GLOVERSVILLE, NY — Gloversville was the heart of leatherworking and glove making for over 150 years. However, as the industry began to decline so did the economy of Gloversville. A once thriving downtown has been slowing down ever since the leather factories left. In hopes of remedying this problem, Jennifer Jennings, a Gloversville Downtown Development Specialist, has created a new twist on farmers markets in Gloversville. The aim of the new Twilight Market is to not only allow producers an open market to sell their goods, but also a way in which to get more foot traffic on Main Street.
July 14 debuted the first ever Twilight Market. The threat of inclement weather forced a move of the farmers market to the Elm Street Pavillion instead of a location on Main Street. However, even with the last minute change of venue and inclement weather more than 450 people came out to enjoy the festivities. Each month includes a theme for the activities. August’s theme will be a Glove City Celebration and will feature historic walking tours, Glove City trivia and a children’s chalk contest and September’s theme will be a Fresh Start Market that will trend toward children going back to school and will include kids activities, a free movie showing and music. All activities are family friendly and aim toward getting people out and having fun. Weather permitting the next Twilight Market will be held right on Main Street. Jennings points out the reasoning for holding the farmers market portion on the street, “We want to bring people up and down the street to revive city business.” Jennings believes the Twilight Market will grow each month as the event gains momentum.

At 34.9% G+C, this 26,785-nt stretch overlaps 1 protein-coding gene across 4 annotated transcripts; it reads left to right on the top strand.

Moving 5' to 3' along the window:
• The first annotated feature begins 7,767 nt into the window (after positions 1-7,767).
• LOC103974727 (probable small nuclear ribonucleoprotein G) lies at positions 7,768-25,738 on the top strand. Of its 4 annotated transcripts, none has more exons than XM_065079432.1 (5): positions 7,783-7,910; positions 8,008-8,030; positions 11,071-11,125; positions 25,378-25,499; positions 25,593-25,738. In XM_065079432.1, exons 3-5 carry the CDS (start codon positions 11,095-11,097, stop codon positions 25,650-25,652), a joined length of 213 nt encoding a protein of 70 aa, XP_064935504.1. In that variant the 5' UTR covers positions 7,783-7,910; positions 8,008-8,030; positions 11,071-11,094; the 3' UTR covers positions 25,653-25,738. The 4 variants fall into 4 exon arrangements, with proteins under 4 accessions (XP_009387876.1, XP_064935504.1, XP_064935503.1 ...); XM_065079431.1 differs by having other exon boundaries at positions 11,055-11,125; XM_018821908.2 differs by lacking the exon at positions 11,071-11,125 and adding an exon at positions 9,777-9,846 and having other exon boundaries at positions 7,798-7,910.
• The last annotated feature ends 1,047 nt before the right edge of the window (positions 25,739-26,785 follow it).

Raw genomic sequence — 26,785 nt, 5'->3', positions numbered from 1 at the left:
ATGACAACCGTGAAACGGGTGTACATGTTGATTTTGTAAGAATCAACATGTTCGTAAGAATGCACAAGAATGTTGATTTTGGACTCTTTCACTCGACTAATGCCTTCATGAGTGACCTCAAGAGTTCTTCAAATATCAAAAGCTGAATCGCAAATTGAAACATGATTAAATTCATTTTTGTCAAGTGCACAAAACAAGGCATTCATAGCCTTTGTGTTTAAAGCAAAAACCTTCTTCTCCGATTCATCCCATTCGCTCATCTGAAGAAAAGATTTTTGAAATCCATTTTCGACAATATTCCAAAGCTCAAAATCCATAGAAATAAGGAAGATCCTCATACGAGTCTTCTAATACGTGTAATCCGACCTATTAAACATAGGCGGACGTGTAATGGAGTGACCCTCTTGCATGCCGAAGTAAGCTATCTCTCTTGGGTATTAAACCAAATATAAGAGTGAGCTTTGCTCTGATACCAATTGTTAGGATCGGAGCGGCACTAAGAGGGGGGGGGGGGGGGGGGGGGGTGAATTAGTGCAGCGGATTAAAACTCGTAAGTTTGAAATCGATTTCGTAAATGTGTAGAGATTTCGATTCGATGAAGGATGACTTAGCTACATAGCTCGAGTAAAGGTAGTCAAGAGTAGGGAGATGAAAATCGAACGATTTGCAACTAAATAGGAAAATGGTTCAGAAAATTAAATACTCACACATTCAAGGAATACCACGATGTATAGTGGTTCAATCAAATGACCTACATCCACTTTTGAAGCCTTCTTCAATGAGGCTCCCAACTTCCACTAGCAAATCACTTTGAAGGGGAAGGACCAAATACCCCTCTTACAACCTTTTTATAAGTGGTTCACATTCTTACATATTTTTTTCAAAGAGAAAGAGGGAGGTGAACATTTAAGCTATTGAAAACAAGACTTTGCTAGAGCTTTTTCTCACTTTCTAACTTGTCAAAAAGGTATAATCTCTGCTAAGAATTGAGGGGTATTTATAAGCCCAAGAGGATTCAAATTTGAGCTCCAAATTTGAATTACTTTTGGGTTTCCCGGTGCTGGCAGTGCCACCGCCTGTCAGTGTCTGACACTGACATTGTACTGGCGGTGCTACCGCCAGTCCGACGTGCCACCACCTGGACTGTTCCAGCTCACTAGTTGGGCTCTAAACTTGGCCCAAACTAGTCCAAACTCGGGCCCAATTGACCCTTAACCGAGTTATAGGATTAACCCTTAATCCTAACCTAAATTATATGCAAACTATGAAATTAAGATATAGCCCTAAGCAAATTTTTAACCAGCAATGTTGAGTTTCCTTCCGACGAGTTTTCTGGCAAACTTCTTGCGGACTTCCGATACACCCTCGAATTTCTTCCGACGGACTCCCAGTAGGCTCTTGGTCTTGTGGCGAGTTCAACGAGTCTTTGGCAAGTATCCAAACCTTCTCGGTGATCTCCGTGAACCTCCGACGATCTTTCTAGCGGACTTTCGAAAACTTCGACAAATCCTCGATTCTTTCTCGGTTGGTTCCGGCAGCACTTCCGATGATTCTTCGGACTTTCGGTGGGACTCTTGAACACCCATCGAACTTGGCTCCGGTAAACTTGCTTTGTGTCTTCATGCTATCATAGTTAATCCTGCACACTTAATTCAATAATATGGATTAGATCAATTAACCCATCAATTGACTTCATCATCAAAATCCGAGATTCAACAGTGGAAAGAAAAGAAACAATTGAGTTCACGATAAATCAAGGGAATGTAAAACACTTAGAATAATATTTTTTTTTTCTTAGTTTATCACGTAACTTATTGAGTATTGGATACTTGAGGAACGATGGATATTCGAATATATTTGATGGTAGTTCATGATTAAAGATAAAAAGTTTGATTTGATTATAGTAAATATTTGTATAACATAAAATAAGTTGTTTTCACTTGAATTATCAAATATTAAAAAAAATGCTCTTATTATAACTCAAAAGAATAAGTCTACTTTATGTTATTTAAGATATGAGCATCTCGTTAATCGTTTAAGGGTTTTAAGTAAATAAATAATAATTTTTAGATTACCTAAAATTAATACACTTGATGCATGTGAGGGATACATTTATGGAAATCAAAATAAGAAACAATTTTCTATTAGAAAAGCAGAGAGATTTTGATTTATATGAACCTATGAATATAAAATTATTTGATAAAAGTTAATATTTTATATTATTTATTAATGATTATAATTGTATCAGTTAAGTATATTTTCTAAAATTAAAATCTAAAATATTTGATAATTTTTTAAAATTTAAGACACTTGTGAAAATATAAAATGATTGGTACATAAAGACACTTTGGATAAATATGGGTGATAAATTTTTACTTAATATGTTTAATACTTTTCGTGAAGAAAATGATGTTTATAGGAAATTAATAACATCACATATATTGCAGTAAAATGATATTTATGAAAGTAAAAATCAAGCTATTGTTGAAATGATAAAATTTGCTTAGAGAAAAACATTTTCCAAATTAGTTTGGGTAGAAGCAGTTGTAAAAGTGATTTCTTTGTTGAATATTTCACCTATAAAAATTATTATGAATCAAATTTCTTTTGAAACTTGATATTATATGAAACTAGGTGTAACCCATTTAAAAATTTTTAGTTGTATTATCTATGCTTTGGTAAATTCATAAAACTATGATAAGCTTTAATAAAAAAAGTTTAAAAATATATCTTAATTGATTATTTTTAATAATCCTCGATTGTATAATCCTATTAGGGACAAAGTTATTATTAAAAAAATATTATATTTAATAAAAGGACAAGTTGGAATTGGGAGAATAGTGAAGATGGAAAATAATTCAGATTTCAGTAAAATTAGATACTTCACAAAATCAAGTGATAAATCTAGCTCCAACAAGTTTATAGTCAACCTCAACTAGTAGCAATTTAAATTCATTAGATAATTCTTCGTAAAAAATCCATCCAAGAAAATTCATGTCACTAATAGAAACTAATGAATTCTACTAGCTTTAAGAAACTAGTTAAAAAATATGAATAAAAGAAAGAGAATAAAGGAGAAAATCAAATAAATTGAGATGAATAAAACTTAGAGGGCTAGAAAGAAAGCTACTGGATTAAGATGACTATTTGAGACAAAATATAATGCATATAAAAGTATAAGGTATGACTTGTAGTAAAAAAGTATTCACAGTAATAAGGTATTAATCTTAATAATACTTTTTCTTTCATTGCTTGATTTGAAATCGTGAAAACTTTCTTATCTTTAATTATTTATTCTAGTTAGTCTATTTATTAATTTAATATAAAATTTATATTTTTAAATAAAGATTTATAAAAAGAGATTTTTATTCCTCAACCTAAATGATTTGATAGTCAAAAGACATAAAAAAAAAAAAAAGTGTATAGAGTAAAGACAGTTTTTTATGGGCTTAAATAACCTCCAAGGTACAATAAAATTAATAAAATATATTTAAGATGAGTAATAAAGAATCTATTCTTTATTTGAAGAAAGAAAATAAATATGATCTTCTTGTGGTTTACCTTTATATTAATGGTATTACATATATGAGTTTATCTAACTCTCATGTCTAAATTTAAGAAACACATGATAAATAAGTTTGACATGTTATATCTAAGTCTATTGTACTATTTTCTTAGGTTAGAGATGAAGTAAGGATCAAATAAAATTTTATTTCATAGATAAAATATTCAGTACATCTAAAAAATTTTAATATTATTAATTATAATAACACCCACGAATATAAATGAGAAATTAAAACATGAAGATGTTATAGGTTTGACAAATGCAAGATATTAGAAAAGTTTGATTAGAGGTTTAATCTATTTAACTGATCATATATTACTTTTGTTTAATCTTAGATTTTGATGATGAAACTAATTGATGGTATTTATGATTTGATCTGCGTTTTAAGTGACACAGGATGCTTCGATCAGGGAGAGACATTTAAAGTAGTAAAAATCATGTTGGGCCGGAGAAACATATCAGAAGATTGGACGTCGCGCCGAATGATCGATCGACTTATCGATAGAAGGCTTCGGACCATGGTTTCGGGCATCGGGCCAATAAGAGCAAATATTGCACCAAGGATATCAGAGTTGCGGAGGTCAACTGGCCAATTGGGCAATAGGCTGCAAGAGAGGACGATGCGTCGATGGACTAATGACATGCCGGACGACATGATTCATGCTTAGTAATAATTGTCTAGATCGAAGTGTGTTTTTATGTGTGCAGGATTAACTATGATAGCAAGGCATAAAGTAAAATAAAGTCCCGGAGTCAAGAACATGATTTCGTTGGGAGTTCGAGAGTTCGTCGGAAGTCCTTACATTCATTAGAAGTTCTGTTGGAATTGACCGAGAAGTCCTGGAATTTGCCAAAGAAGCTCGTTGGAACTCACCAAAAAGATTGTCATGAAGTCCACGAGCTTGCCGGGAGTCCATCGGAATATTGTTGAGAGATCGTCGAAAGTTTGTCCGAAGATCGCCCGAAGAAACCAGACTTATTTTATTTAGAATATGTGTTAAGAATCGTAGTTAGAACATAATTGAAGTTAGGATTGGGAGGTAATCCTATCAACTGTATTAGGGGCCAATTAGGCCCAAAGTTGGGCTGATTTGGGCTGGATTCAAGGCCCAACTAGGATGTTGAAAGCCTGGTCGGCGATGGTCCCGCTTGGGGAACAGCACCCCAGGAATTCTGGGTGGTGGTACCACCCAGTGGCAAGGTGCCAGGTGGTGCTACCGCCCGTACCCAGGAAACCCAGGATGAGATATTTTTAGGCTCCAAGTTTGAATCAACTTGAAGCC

Held the second Friday of each month the Twilight Market brings families out for a night on the town. Events were spread throughout the downtown area including face painting and other activities at the Mohawk Harvest Cooperative Market and the Glove Theater, which showed a free screening. A common reason why residents don’t go out as much anymore is simply the lack of things to do downtown. Jennings hopes that this downtown driven farmers market is a way to encourage more business in the heart of Gloversville. “The whole idea is to bring people downtown and have a fun night out,” said Jennings.
Elizabeth and Richard Rugen who operate Hope Valley Farm out of Hope Falls, NY came out to sell their produce at the farmers market. “Jen (Jennifer Jennings) asked us to participate to help build up Gloversville so we came out,” says Elizabeth Rugen. Hope Valley Farm is an organic produce and potted flower producer who found a promising market at the Gloversville Twilight Market.
Stump City Brewing was also at the first Twilight Market however, due to a city code ordinance, alcohol is not allowed to be served or consumed on city property. While there is currently a proposal to alter the city code for public events for this event Stump City Brewing handed out free sampling coupons to their tasting room.
Local events and community driven activities are a great way to improve a local economy. In a 2002 survey of over 800 customers from a multitude of farmers markets around the United States, PPS (Project for Public Spaces) discovered that 60 percent of market shoppers also visited nearby stores on the same day; of those, 60 percent said that they visited those additional stores only on days that they visit the market. To reinforce these findings a 2006 study on farmers markets in Ontario also found that an overwhelming majority of farmers market customers also patronize at least one nearby store on their way to or from the market, with many visiting two or more stores in the same trip.
While Gloversville has had farmers markets in the past they generally did not incorporate other downtown businesses in the mix. Incorporating family outing activities into the local economy means more fun (and money) for everyone.